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We then explored the Wall Street area. We found a lovely little chapel – St Paul’s (episcopal church of America). There were rehearsals going on in there for a lunchtime concert of Britten and a Bach cantata. We sat and listened for a while and were glad of a warm place to sit and the music was fantastic.

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The chapel was right across the street from the twin towers of the World Trade Center used to stand. It’s astonishing that the church did not have any physical damage at all when the towers collapsed as it’s incredibly close. It was used as a base for the volunteers who were helping on the site immediately after the terrorist attack – the church provided beds, counselling, food, massage and all sorts of other help. Dotted around the church were several shrines and exhibitions from that time.

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We visited the 9/11 Memorial at lunchtime. The area includes two memorial pools/fountains as well as new skyscrapers and a museum (which is not yet open).

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The names of everyone who died on 9/11 were inscribed all the way around the pools and people were grouped with others that they worked with. As it was Veterans Day in the US today yellow roses were placed in the names of veterans who had died there.

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We walked back towards mid-town via Chinatown, Little Italy, Greenwich village and ended up at Ravagh’s grill – a Persian restaurant on East 30th St. The food was really good – especially the shrimp kabob. Although one thing we really can’t get used to here is people’s appetites! It really is astonishing how much people can eat! We’ve taken to sharing most things as we can’t manage a portion each and also to having two meals a day instead of three.

Mike made a friend today with a man inexplicably walking around with a cat on his head. We’re not quite sure what was going on here but he was talking to us about Bob back in London. It was a rather bizarre experience!

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So that was our last full day in NYC. We head off on our first rail journey tomorrow afternoon – exciting!!

Becca x

Day 2 – NYC

Quotes of the day – 

“I’m having a waffle baby”

“You have not experienced NYC until you have poured ketchup over yourself”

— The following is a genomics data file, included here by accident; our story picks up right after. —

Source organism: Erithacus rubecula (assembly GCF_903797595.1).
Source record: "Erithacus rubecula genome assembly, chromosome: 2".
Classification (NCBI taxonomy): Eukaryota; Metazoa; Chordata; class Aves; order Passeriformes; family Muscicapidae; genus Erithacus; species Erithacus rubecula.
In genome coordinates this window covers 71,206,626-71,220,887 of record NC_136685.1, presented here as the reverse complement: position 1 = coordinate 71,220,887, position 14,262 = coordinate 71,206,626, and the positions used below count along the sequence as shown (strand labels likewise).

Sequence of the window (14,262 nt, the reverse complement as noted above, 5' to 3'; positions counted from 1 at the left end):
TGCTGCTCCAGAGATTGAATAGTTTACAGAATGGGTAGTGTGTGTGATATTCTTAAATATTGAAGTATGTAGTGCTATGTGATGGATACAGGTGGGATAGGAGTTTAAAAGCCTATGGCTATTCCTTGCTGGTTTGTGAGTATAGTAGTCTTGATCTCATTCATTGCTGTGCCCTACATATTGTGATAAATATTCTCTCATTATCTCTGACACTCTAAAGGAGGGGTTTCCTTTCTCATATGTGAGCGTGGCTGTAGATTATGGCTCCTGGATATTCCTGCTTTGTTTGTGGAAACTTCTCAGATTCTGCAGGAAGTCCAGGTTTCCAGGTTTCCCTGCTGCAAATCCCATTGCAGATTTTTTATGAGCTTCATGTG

“We’ll both have scurvy by the time we get home”

Woke up to a glorious morning on upper west side and in central park, where dogs outnumber humans by around 3:1. After protecting the bird lady from the cat burglers, and setting up a blossoming romance at the ice skating rink we made it to the East side – where dogs outnumber humans by 5:1 and the apartments have awnings at the entrance.  

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Thanks to Afshin for her recommendation for breakfast – EJ’s diner on East 73rd and 3rd Ave. The bagels and waffles are intense – and there is nowhere to hide when the maple syrup turns up.

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Then uptown to the Metropolitan Museum of Art, where police officers are on high alert for any suspicious behaviour….

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(Don’t worry – the gun this nice policeman is carrying is actually a water pistol, no-one would be silly enough to allow live firearms on the streets of a metropolitan city)

The Met museum has some fantastic exhibits, including Ancient Greek and Roman artifacts and historical musical instruments. A few blocks down from the Met is the Frick collection which, until January, is hosting an exhibition of Flemish paintings from the Hague – including Vermeer’s infamous Girl with the Pearl Earring. The permanent collection is equally impressive and includes the portraits of Thomas More and Thomas Cromwell by Hans Holbein – and works by Thomas Gainsborough, John Constable and J M W Turner. 

Then to the midtown and the cream of art-deco architecture – the Empire State Building which, for no apparent reason was deserted – with 10 people waiting in the queue for the lift. The view at the top is well worth the trip. 

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Dinner at John’s Pizzeria (West 44th and 8th Ave) – we were very nearly beaten over the head by a calzone….

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Love to all,

Mike x

Day 1 – “welcome to the free world”

After a lot of talking about this trip we are actually here in the US! Amtrak adventure here we come!

We flew into JFK from Heathrow with Virgin Atlantic, We had a great flight. It felt long but we both watched 3 films back to back to fill most of the time. We both recommend watching the Great Gatsby if you get a chance – really interesting soundtrack in particular. 

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At JFK we were met with a HUGE queue for immigration which we stood in for more than an hour. When it was our turn at the desk we were asked loads of questions – are you married? why are you here? what do you do for a living? (Mike got a particularly interesting look when he told the guy he was a pathologist!) where are you staying? etc etc Had our fingerprints scanned and photos taken and were then on our way. Mike then turned to me with a raised eyebrow saying “welcome to the free world”.

Thanks to Afshin for giving us advice on how to get from JFK to where we are staying (Upper West Side) – we sailed through buying a metrocard although had a few moments with the subway where we weren’t sure we were actually waiting at the correct platform. The subway map is really confusing and there are weekend engineering works going on which really isn’t helping us right now. We made it to the apartment in one piece and were let in by the owner (Vlad). It’s a great apartment just three doors down from Central Park, which we are going to explore in the morning.

Dinner was grabbing whatever we could from Trader Joe’s supermarket on 72nd Street/Broadway.

A much needed sleep is now required! Soooo tired.

We’re going to attempt to blog each evening if we can. There’ll be more to talk about tomorrow once we’ve actually done something other than sitting on a plane all day! 

Becca x